Let’s get started on creating your very own Fairphone OS build! As Fairphone OS is largely based on the Android Open Source Project (AOSP), the steps to build are quite similar to building AOSP. So you might find the resources on the AOSP website helpful.
Prepare the Build Environment¶
Before actually getting and building your own version of Fairphone OS,
you should make sure that your system is properly set up to build it.
You can follow this handy
guide at the
AOSP project site to set up your build environment, which also explains
you how to setup
ccache to speed up compilation.
Getting the Source¶
As of October 2020, we are using a new public Gerrit instance. The old URL https://code.fairphone.com/gerrit is not available anymore. We migrated all projects, changes and user accounts to the new instance at https://gerrit-public.fairphone.software, which is also updated to the latest version of Gerrit.
Now that your system is ready to build Fairphone OS, it’s time to download the source.
As Fairphone OS consists of many subprojects, we will use the
tool to download the source code. It is very handy to install
in a user local bin directory.
To install repo, follow the instructions on the AOSP website.
Register an account¶
We kindly ask you to register a Gerrit account for cloning the repositories. This might come in handy later on when you want to contribute code back. Click on the register link using OpenID and upload an SSH key into your Gerrit account.
Initializing the repo¶
Android 7, 9 and 10¶
The following commands initialize the
repo manifest for Android 9.
For building Android 9 use
fp2-p-sibon instead of
For building Android 7 use
fp2-n-sibon instead of
$ mkdir fairphone_os && cd fairphone_os $ repo init -u ssh://gerrit-public.fairphone.software:29418/manifest -b fp2-a10-sibon $ # or for http based access $ # repo init -u https://gerrit-public.fairphone.software/manifest -b fp2-a10-sibon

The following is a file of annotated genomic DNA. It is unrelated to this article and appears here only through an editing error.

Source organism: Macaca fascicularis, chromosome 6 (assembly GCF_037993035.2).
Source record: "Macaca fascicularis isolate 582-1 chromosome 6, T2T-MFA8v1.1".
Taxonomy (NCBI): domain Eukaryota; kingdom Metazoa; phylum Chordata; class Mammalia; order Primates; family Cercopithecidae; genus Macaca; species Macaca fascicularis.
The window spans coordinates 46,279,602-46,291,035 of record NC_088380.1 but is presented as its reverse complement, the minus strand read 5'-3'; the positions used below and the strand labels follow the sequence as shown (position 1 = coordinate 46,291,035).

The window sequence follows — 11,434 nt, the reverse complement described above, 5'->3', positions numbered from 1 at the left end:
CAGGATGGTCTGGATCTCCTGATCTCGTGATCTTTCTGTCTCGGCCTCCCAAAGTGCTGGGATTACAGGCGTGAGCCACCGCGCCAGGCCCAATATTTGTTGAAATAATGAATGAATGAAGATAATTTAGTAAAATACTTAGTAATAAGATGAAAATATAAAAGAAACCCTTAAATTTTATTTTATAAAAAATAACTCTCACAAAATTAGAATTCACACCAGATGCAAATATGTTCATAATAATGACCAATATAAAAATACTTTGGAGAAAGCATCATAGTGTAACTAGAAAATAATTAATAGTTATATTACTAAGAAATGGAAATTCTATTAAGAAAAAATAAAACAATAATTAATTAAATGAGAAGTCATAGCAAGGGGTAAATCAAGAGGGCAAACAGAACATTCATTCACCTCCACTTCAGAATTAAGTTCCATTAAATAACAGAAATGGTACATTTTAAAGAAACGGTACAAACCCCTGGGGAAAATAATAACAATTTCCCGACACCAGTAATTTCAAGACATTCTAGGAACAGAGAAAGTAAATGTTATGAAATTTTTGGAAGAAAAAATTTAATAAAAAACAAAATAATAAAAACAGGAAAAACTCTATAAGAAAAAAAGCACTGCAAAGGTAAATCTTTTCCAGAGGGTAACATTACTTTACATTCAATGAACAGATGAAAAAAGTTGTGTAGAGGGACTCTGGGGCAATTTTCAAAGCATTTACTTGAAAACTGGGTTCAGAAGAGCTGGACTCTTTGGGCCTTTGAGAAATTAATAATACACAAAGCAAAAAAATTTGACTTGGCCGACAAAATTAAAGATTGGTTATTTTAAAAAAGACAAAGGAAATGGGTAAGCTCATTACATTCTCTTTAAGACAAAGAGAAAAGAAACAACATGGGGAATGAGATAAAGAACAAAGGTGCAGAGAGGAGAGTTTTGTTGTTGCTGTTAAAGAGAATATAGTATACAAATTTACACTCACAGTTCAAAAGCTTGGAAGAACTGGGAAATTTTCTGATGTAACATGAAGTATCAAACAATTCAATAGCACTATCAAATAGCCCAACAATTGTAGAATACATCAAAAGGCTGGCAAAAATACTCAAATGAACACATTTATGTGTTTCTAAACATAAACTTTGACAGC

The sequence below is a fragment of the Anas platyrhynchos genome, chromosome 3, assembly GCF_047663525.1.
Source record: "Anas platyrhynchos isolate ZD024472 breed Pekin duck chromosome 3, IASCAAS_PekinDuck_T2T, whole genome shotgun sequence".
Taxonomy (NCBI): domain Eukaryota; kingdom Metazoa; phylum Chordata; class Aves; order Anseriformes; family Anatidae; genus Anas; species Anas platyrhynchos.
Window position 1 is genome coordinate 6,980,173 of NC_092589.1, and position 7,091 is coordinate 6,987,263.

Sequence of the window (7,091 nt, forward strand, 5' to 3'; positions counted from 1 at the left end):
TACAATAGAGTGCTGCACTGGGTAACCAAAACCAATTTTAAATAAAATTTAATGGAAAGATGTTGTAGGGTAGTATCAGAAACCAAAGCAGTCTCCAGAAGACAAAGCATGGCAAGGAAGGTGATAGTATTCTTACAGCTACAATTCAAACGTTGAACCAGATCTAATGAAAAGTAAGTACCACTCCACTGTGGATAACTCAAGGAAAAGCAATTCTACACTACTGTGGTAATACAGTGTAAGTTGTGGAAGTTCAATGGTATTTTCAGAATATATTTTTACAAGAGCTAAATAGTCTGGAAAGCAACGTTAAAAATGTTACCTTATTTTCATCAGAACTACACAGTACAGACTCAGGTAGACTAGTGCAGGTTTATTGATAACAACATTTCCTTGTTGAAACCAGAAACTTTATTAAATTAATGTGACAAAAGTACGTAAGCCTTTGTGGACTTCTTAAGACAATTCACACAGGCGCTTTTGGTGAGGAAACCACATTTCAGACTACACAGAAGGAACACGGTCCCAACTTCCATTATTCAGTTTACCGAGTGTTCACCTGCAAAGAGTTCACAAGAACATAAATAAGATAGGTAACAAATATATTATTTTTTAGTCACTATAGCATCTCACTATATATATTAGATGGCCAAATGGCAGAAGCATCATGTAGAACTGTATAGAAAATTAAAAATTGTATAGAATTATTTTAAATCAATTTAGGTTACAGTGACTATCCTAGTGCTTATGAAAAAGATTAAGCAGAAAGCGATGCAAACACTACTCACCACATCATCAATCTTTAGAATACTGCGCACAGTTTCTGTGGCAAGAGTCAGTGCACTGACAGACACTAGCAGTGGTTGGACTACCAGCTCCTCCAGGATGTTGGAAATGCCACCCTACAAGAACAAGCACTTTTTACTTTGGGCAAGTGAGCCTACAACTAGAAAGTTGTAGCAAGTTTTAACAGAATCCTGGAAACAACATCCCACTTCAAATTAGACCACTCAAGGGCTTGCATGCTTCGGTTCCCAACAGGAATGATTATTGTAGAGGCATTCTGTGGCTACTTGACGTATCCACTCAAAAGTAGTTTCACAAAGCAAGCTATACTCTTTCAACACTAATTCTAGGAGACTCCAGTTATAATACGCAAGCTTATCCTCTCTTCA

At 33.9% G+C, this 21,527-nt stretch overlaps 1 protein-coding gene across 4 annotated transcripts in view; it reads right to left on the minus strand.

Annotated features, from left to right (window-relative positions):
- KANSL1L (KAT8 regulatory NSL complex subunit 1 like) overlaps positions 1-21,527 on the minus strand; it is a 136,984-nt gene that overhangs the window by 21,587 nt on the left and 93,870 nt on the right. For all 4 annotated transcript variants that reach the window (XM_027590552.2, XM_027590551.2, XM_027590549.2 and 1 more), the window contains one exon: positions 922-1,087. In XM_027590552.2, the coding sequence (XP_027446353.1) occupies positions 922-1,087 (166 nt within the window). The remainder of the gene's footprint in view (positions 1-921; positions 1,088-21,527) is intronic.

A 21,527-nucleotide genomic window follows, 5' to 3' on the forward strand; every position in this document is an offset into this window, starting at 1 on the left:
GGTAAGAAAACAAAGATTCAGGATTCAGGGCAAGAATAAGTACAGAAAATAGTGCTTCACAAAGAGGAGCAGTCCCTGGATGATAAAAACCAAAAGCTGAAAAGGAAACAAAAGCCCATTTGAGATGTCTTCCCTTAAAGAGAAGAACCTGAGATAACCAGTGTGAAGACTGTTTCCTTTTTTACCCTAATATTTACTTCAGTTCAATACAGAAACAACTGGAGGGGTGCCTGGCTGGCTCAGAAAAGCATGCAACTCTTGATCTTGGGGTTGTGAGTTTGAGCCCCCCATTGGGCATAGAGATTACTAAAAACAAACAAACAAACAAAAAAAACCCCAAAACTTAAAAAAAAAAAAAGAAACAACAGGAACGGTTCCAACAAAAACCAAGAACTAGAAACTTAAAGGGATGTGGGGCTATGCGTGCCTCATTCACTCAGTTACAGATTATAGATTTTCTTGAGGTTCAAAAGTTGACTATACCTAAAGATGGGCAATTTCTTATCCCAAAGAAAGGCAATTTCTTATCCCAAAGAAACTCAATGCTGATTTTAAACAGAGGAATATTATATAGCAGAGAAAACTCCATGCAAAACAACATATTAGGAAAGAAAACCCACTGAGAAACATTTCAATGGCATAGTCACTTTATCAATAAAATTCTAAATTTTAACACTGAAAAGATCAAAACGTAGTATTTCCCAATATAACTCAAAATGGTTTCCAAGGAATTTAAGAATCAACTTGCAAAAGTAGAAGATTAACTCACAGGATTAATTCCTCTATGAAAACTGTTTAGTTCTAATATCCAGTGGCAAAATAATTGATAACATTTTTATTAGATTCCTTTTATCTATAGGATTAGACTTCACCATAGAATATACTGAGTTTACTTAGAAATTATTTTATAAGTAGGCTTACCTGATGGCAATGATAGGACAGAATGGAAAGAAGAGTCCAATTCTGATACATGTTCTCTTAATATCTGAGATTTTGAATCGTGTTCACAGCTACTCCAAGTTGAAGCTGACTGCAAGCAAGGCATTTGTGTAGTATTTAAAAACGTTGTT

Our code is based on Code Aurora code, with the manifest being
LA.BF.1.1.1-03010-8x74.0. Android 6 sources are stored in legacy project
fp2-dev prefix as follows:
$ mkdir fairphone_os && cd fairphone_os $ repo init -u ssh://gerrit-public.fairphone.software:29418/fp2-dev/manifest -b fp2-m-sibon $ # or for http based access $ # repo init -u https://gerrit-public.fairphone.software/fp2-dev/manifest -b fp2-m-sibon
Downloading the source tree¶
Now let’s download the source by issuing the following command:
$ repo sync --detach --current-branch --no-tags
The first time you’ll do that it will take quite some time.
Getting the Binary Components¶
Unfortunately, not all components of Fairphone OS can be released as open source.
Android 9 and 10¶
When running the first build, the build system will prompt you to run the command required to download the binary components and accept the special license agreement.
The binary components required for building Android 7 are automatically downloaded by the build system. On first build you will be prompted to accept the special license agreement.
Download a set of binary drivers and install them into the the source tree.
$ wget https://code.fairphone.com/downloads/FP2/blobs/fp2-sibon-18.04.1-blobs.tgz $ md5sum fp2-sibon-18.04.1-blobs.tgz 40aa95aa5d4638a5ff26462036422a60 fp2-sibon-18.04.1-blobs.tgz $ sha256sum fp2-sibon-18.04.1-blobs.tgz 269e91fd3a510293363106a060577680f9a3880da6eea28bd9f74274b11bb6b4 fp2-sibon-18.04.1-blobs.tgz $ tar zxvf fp2-sibon-18.04.1-blobs.tgz $ sh fp2-sibon-18.04.1-blobs.sh
Finally, you have everything set to initiate the build process.
The following commands are only required for building Android 7:
$ export ANDROID_JACK_VM_ARGS="-Dfile.encoding=UTF-8 -XX:+TieredCompilation -Xmx6G" $ export SERVER_NB_COMPILE=4
For building any Android version, run the following commands to initialize the build environment:
$ export LC_ALL=C $ . build/envsetup.sh
Now configure the kind of build we want to make by running:
$ # Android 7 or 9 or 10: $ choosecombo release fp2_sibon userdebug $ # Android 6: $ choosecombo 1 FP2 2
$ make -j8
Now you can watch some cat videos on Youtube until the compilation is done.
Did compilation succeed without errors? That’s awesome, because now it’s time to flash your Fairphone 2 by running:
$ fastboot flashall
fastboot is most probably waiting for your Fairphone 2 to be connected
to your computer. For
fastboot to actually find your device it has
to be brought into a special mode called fastboot mode. You can
achieve that by powering on the phone while holding the volume down
button. Once your phone is in fastboot mode (given it is connected to
your PC via USB ;)
fastboot will start flashing your device and
reboot it into your own-built Fairphone OS.